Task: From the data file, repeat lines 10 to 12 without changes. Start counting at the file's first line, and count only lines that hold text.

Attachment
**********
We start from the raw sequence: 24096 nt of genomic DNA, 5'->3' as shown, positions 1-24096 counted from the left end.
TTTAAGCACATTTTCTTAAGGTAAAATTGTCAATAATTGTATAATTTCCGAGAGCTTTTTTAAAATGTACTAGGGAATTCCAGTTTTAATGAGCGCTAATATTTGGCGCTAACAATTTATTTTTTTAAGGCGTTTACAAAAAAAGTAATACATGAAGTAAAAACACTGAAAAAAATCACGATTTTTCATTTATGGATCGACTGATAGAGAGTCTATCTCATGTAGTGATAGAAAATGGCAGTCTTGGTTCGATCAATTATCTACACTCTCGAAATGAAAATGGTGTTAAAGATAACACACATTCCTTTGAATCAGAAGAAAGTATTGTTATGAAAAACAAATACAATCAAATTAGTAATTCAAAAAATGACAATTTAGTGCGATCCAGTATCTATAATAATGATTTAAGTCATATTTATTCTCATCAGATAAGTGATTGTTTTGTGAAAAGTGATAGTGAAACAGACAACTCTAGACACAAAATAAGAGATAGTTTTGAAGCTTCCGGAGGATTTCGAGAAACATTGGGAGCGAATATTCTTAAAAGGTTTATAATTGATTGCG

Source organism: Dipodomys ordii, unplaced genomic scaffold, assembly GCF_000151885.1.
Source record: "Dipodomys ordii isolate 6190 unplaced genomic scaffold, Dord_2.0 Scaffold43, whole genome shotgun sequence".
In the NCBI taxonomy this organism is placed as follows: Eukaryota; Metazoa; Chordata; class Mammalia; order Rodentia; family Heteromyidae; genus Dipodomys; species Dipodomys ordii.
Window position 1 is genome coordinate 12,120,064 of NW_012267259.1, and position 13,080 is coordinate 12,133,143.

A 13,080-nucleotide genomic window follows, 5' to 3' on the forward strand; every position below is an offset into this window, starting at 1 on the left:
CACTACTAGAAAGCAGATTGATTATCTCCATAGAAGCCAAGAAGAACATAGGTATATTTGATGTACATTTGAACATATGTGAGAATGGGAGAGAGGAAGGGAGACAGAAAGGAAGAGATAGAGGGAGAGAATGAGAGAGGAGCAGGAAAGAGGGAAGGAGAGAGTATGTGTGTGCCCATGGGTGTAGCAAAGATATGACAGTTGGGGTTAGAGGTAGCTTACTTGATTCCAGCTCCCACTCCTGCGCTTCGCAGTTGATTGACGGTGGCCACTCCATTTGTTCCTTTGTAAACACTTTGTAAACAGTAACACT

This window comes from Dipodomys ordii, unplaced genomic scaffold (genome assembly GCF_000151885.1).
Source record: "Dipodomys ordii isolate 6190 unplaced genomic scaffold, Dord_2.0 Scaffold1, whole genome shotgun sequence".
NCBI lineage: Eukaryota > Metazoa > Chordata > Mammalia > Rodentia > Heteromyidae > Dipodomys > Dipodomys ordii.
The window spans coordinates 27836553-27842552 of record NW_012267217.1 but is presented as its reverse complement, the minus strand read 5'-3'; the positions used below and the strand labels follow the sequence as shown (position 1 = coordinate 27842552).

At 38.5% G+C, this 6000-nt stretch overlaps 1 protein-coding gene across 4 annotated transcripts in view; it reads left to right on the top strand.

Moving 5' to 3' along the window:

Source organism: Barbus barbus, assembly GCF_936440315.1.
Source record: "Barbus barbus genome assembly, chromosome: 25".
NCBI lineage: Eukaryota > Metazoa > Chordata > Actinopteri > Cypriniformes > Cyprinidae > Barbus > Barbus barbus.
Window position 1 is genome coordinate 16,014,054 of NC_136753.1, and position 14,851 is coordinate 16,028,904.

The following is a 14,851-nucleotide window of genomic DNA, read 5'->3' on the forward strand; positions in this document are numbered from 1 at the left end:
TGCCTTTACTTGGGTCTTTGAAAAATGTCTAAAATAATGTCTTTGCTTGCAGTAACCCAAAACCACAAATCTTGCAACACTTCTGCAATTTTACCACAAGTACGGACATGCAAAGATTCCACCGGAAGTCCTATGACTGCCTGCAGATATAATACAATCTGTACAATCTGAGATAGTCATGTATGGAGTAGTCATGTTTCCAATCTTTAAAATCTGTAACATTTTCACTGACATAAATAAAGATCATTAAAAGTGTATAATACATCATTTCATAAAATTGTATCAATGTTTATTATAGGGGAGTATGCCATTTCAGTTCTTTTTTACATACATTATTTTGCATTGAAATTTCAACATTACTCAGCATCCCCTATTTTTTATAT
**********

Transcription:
Source record: "Dipodomys ordii isolate 6190 unplaced genomic scaffold, Dord_2.0 Scaffold1, whole genome shotgun sequence".
NCBI lineage: Eukaryota > Metazoa > Chordata > Mammalia > Rodentia > Heteromyidae > Dipodomys > Dipodomys ordii.
The window spans coordinates 27836553-27842552 of record NW_012267217.1 but is presented as its reverse complement, the minus strand read 5'-3'; the positions used below and the strand labels follow the sequence as shown (position 1 = coordinate 27842552).